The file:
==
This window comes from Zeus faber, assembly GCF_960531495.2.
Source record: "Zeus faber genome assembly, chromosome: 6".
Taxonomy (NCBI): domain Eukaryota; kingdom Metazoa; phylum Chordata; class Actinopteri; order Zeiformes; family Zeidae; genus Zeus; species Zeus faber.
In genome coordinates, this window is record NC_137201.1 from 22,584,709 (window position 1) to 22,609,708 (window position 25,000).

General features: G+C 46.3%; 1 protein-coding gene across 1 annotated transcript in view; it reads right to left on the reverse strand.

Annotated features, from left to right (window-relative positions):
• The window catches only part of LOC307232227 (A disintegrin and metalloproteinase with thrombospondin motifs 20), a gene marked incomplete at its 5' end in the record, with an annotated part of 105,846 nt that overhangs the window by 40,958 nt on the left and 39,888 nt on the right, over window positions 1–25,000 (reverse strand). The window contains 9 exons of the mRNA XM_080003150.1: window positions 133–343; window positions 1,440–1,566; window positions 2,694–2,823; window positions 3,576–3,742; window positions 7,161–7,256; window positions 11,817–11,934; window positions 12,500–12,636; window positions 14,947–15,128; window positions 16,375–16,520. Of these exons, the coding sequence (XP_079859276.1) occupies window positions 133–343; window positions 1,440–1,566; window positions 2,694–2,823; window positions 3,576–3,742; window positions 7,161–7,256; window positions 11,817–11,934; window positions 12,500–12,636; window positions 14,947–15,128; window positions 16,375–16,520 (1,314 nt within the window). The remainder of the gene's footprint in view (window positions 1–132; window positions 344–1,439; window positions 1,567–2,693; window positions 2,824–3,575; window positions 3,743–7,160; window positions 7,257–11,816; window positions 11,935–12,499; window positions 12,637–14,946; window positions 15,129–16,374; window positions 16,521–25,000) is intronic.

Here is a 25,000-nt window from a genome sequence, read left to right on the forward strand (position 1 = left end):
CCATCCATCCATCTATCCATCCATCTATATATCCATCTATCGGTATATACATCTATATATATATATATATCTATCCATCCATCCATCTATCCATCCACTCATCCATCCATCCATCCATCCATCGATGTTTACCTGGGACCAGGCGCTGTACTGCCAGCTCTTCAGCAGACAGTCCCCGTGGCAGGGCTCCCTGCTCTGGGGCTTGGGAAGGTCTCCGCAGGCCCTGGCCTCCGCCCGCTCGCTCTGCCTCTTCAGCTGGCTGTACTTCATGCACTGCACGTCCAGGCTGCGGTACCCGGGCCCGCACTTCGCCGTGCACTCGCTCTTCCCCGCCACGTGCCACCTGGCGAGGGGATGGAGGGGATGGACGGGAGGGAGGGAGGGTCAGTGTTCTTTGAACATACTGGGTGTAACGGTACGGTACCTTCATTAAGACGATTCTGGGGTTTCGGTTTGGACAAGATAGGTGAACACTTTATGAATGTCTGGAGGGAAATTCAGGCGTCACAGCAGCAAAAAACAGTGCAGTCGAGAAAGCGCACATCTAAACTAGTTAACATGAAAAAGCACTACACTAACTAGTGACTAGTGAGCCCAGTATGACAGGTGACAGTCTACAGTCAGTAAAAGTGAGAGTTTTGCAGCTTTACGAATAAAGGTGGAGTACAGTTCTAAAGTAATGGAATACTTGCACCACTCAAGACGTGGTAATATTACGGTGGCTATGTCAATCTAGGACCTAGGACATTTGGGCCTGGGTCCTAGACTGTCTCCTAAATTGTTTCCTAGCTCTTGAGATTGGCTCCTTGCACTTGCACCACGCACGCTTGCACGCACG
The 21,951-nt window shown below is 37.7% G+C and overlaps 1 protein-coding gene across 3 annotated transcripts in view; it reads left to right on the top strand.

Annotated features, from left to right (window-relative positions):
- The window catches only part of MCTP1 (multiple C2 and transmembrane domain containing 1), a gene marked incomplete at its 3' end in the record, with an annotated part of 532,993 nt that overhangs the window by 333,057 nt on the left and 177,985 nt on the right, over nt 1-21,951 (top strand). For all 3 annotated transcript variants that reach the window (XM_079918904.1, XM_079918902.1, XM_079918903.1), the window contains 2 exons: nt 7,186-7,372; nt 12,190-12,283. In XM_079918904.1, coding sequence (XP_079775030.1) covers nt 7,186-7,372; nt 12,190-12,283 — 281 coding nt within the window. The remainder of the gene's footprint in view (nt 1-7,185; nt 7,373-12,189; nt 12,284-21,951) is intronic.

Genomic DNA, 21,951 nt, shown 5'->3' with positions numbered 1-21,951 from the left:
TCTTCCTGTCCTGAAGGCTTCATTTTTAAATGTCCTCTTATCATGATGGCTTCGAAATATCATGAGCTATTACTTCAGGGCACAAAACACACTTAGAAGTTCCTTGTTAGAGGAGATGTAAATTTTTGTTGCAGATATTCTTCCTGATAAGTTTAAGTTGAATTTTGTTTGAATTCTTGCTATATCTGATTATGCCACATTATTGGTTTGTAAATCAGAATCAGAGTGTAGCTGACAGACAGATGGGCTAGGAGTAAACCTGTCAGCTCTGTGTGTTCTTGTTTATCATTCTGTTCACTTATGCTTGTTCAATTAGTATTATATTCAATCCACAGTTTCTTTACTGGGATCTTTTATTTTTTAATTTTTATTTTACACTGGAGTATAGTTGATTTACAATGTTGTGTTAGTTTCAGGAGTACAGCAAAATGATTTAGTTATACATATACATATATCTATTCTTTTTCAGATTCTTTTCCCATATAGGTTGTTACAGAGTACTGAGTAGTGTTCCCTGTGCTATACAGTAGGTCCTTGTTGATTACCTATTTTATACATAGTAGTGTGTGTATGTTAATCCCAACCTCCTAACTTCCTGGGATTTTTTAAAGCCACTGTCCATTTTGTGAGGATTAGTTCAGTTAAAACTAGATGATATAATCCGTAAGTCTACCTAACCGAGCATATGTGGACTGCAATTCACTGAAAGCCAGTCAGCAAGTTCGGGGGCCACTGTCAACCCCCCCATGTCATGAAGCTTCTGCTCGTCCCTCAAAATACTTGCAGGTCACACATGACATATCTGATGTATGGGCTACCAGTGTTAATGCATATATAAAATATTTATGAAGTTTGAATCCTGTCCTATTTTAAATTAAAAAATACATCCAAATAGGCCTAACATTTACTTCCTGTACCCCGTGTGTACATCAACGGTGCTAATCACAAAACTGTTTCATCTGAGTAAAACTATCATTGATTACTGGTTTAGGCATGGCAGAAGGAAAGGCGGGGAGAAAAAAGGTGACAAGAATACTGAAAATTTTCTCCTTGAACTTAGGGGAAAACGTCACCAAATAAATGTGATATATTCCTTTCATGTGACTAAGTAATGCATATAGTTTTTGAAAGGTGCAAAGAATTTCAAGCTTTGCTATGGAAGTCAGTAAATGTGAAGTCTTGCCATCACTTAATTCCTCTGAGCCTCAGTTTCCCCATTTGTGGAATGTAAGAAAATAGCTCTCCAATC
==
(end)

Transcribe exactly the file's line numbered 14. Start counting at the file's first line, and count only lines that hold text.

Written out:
TCTTCCTGTCCTGAAGGCTTCATTTTTAAATGTCCTCTTATCATGATGGCTTCGAAATATCATGAGCTATTACTTCAGGGCACAAAACACACTTAGAAGTTCCTTGTTAGAGGAGATGTAAATTTTTGTTGCAGATATTCTTCCTGATAAGTTTAAGTTGAATTTTGTTTGAATTCTTGCTATATCTGATTATGCCACATTATTGGTTTGTAAATCAGAATCAGAGTGTAGCTGACAGACAGATGGGCTAGGAGTAAACCTGTCAGCTCTGTGTGTTCTTGTTTATCATTCTGTTCACTTATGCTTGTTCAATTAGTATTATATTCAATCCACAGTTTCTTTACTGGGATCTTTTATTTTTTAATTTTTATTTTACACTGGAGTATAGTTGATTTACAATGTTGTGTTAGTTTCAGGAGTACAGCAAAATGATTTAGTTATACATATACATATATCTATTCTTTTTCAGATTCTTTTCCCATATAGGTTGTTACAGAGTACTGAGTAGTGTTCCCTGTGCTATACAGTAGGTCCTTGTTGATTACCTATTTTATACATAGTAGTGTGTGTATGTTAATCCCAACCTCCTAACTTCCTGGGATTTTTTAAAGCCACTGTCCATTTTGTGAGGATTAGTTCAGTTAAAACTAGATGATATAATCCGTAAGTCTACCTAACCGAGCATATGTGGACTGCAATTCACTGAAAGCCAGTCAGCAAGTTCGGGGGCCACTGTCAACCCCCCCATGTCATGAAGCTTCTGCTCGTCCCTCAAAATACTTGCAGGTCACACATGACATATCTGATGTATGGGCTACCAGTGTTAATGCATATATAAAATATTTATGAAGTTTGAATCCTGTCCTATTTTAAATTAAAAAATACATCCAAATAGGCCTAACATTTACTTCCTGTACCCCGTGTGTACATCAACGGTGCTAATCACAAAACTGTTTCATCTGAGTAAAACTATCATTGATTACTGGTTTAGGCATGGCAGAAGGAAAGGCGGGGAGAAAAAAGGTGACAAGAATACTGAAAATTTTCTCCTTGAACTTAGGGGAAAACGTCACCAAATAAATGTGATATATTCCTTTCATGTGACTAAGTAATGCATATAGTTTTTGAAAGGTGCAAAGAATTTCAAGCTTTGCTATGGAAGTCAGTAAATGTGAAGTCTTGCCATCACTTAATTCCTCTGAGCCTCAGTTTCCCCATTTGTGGAATGTAAGAAAATAGCTCTCCAATC